Courtesy of Cornell Police

A compilation of three still images from security tape shows a man and woman Cornell Police suspect of carrying out a string of thefts on campus Thursday.

March 19, 2017

Police Arrest 2 Suspected of Cornell Campus Backpack Thefts

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Police arrested a man and woman on Friday and charged them each with a felony for allegedly stealing valuables from students at Cornell after 11 backpacks containing nearly $12,000 worth of computers, cash and other items were reported stolen on Thursday.

Ithaca Police arrested Richard Huyler, 39, and April Mace, 31, on Friday afternoon and charged each with criminal possession of stolen property in the fourth degree, a class E felony. The charges stem from the Thursday thefts on campus, Cornell Police said.

Mace was a lead supervisor at Cornell from 2005 to 2014 — supervising more than 100 employees, assisting in payroll management and helping to open five dining halls across West Campus — according to posts on her Facebook and LinkedIn profiles.

Reached on Sunday afternoon, Melissa Osgood, deputy director of media relations, said she could not immediately confirm or deny whether Mace had been employed by Cornell.

“I start my new job Monday,” Mace wrote in a public Facebook post in November 2014. “Bad news is that I will be leaving Cornell, I will miss everybody the employees and the students !!!”

New York State Police arrested Huyler in January of 2016 and accused him of unlawful manufacture of methamphetamine, a felony, according to multiple news reports.

Huyler was remanded to the Tompkins County Jail on Friday without the option for bail and Mace is being held at the jail in lieu of $3,000 cash bail or $6,000 bond. Mace had not bailed out as of Sunday evening, according to a correction officer at the jail.

A plethora of items were reported stolen on Thursday: six Apple laptops, multiple U.S. passports, keys, textbooks, cash, debit cards, driver’s licenses, purses, an iPad and at least one iPhone, according to the campus crime log.

Items from nine of the 11 backpacks reported stolen have an estimated value of $11,777, the crime log shows. Police released grainy security camera images on Friday of a man and woman each holding a backpack.

Cornell Police Chief Kathy Zoner previously told The Sun it was not yet known whether the two suspects are thought to be responsible for all of the items reported stolen on Thursday. Zoner said the duo is suspected of committing at least several of the thefts.

Prof. Masha Raskolnikov, English, told The Sun that three of her students had their backpacks stolen while they were in The Carl A. Kroch Library for a research presentation.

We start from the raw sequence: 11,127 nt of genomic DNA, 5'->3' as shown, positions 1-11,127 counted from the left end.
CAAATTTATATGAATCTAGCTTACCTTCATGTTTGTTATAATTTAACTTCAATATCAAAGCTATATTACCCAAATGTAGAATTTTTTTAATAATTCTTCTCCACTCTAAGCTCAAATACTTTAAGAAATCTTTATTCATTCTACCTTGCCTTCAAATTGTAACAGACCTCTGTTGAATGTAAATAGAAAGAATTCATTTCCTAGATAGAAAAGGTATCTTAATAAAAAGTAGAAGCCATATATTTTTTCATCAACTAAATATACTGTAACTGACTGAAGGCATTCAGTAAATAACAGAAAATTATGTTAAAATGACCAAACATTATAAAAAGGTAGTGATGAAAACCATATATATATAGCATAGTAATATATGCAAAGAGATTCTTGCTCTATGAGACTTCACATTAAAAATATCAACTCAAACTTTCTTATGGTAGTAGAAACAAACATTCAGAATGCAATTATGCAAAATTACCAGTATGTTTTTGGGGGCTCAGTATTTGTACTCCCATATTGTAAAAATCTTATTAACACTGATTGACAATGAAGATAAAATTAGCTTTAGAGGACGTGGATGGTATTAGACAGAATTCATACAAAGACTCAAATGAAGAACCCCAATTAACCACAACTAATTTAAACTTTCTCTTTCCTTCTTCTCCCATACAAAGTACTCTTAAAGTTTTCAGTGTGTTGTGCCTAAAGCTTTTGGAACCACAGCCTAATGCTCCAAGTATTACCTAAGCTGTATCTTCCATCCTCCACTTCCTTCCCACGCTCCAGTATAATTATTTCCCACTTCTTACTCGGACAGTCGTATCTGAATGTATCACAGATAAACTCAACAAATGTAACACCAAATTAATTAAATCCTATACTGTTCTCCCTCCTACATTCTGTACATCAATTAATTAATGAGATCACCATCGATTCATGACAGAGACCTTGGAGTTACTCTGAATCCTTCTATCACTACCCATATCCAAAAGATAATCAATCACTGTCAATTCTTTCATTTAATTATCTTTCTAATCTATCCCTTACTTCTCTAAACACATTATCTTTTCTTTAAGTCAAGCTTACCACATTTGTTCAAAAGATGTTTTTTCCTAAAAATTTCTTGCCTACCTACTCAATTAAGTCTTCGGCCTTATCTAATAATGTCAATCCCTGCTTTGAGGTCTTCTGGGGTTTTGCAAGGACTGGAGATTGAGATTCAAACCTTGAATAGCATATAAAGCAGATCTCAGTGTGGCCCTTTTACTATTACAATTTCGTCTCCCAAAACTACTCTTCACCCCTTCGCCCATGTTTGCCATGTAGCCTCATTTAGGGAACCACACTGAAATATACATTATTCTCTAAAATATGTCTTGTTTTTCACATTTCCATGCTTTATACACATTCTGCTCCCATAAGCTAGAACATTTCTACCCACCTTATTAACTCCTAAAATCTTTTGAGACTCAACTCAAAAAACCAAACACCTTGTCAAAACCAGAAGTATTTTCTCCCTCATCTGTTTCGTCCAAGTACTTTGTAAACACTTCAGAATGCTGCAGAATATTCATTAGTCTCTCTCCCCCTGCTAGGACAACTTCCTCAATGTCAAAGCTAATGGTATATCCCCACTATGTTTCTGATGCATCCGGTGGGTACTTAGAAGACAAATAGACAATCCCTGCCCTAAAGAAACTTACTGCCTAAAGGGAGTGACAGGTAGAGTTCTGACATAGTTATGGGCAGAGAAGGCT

The students were handling rare, old books, so they were required to leave their coats and backpacks outside of the lecture room in a designated area, Raskolnikov said.

When the students returned from the lecture, three of their backpacks — all holding computers — were gone, as well as a fourth student’s wallet and a fifth student’s cigarettes, the professor said. A student’s hat was taken as well, she said.

“All the students were writing papers for me on those laptops, and those students were having a genuine Cornell-only learning experience at the archives, which is a really special part of Cornell,” Raskolnikov said. “These people took advantage of how people are super trusting in this special place of learning.”

The area where students left their backpacks and coats looked like a safe place, Raskolnikov said, because a security camera is trained on the location and two librarians work closeby.

Raskolnikov said she was especially frustrated because the students had followed her and others’ requests to leave their bags outside of the lecture room and then returned to find some of their backpacks and valuables missing.

Louisa Heywood ’20 said her backpack full of workout clothes, running shoes and swim gear was taken from the first floor women’s locker room of Helen Newman Hall on Thursday.

Heywood, who writes for The Sun’s dining section, said she gave a written report to Cornell Police and an officer told her police had found the suspects when they attempted to use a stolen credit card.

Cornell Police also told Heywood she may not get her possessions back for several months because they will likely be used as evidence, Heywood said.

Another student, Meaghan Gee ’19, said her bag — full of school notes and handouts, a laptop, Beats headphones, a passport and lots of other items — was taken while she was working out in the Noyes Fitness Center on Thursday afternoon. It had been sitting right near the fitness monitors’ desk.